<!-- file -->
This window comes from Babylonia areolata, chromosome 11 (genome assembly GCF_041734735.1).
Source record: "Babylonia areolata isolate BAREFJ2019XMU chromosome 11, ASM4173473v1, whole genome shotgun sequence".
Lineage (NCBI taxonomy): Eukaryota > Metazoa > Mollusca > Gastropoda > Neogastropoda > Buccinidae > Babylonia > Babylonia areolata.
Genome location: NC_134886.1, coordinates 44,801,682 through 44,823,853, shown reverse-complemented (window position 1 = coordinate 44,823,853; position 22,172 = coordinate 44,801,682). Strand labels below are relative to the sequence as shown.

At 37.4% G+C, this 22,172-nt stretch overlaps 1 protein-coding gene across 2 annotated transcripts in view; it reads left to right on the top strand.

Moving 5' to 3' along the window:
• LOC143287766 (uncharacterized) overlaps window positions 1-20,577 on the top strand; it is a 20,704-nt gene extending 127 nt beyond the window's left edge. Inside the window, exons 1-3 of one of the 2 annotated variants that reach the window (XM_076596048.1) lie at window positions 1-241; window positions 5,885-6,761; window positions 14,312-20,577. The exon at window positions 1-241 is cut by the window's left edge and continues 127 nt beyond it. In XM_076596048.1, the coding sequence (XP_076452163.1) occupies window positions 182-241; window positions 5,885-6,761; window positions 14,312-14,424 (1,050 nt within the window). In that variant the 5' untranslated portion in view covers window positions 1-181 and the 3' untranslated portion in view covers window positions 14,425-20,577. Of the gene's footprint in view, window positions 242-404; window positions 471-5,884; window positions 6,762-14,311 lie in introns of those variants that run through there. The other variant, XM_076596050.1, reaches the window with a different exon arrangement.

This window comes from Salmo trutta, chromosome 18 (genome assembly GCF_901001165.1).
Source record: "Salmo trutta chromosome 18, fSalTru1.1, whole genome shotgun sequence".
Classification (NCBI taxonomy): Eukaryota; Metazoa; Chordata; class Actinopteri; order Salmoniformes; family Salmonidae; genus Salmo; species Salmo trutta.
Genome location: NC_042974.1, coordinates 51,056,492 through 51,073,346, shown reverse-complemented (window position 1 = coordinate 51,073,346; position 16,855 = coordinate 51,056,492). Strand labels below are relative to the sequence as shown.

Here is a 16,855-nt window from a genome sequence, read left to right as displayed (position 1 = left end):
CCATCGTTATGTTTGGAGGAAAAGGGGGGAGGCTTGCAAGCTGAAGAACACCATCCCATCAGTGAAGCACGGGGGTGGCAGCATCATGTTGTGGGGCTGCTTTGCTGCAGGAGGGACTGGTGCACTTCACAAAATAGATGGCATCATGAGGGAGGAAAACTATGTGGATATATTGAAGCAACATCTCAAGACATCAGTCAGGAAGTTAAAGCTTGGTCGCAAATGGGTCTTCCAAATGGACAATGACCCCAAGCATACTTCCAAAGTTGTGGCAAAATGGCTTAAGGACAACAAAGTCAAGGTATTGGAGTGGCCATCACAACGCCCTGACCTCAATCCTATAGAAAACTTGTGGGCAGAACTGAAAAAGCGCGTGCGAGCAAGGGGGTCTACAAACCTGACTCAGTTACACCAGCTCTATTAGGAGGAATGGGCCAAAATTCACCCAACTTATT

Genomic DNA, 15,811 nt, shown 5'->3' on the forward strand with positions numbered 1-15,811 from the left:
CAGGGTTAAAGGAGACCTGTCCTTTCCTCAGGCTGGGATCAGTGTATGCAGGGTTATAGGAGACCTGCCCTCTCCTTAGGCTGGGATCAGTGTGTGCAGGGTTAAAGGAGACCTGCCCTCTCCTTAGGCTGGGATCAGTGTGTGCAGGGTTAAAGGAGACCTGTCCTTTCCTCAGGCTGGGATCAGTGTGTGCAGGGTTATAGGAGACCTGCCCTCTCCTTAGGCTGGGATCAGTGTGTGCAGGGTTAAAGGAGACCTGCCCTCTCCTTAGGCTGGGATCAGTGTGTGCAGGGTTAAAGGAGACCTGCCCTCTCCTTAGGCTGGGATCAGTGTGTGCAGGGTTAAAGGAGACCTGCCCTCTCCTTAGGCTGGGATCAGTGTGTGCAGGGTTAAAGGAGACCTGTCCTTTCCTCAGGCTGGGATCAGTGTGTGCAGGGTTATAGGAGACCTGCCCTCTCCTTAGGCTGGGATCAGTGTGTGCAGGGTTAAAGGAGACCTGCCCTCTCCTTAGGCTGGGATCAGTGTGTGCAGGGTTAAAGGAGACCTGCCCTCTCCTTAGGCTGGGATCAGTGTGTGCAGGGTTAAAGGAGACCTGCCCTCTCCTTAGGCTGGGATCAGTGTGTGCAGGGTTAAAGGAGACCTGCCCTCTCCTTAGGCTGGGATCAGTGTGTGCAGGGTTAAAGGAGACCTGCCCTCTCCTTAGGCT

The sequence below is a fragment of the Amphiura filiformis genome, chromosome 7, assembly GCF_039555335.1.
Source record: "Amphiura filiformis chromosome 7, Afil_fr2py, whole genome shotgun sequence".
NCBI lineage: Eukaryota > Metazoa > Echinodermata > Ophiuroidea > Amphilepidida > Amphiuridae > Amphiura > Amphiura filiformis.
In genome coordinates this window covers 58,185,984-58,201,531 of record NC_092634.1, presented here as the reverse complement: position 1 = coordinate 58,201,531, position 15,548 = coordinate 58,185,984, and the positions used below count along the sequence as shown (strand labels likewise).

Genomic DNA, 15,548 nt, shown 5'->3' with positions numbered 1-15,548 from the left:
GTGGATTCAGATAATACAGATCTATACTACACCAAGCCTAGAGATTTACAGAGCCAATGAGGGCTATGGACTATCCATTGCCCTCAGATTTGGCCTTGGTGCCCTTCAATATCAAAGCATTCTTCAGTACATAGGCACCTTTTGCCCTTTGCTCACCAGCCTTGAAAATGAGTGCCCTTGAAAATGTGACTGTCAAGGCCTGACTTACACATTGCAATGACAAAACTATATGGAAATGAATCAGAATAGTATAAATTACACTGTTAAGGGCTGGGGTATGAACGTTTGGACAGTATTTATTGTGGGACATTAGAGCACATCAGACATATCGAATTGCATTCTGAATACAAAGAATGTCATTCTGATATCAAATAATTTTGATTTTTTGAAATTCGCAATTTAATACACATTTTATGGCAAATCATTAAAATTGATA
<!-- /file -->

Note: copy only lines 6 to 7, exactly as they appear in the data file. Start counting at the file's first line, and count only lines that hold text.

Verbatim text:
Moving 5' to 3' along the window:
• LOC143287766 (uncharacterized) overlaps window positions 1-20,577 on the top strand; it is a 20,704-nt gene extending 127 nt beyond the window's left edge. Inside the window, exons 1-3 of one of the 2 annotated variants that reach the window (XM_076596048.1) lie at window positions 1-241; window positions 5,885-6,761; window positions 14,312-20,577. The exon at window positions 1-241 is cut by the window's left edge and continues 127 nt beyond it. In XM_076596048.1, the coding sequence (XP_076452163.1) occupies window positions 182-241; window positions 5,885-6,761; window positions 14,312-14,424 (1,050 nt within the window). In that variant the 5' untranslated portion in view covers window positions 1-181 and the 3' untranslated portion in view covers window positions 14,425-20,577. Of the gene's footprint in view, window positions 242-404; window positions 471-5,884; window positions 6,762-14,311 lie in introns of those variants that run through there. The other variant, XM_076596050.1, reaches the window with a different exon arrangement.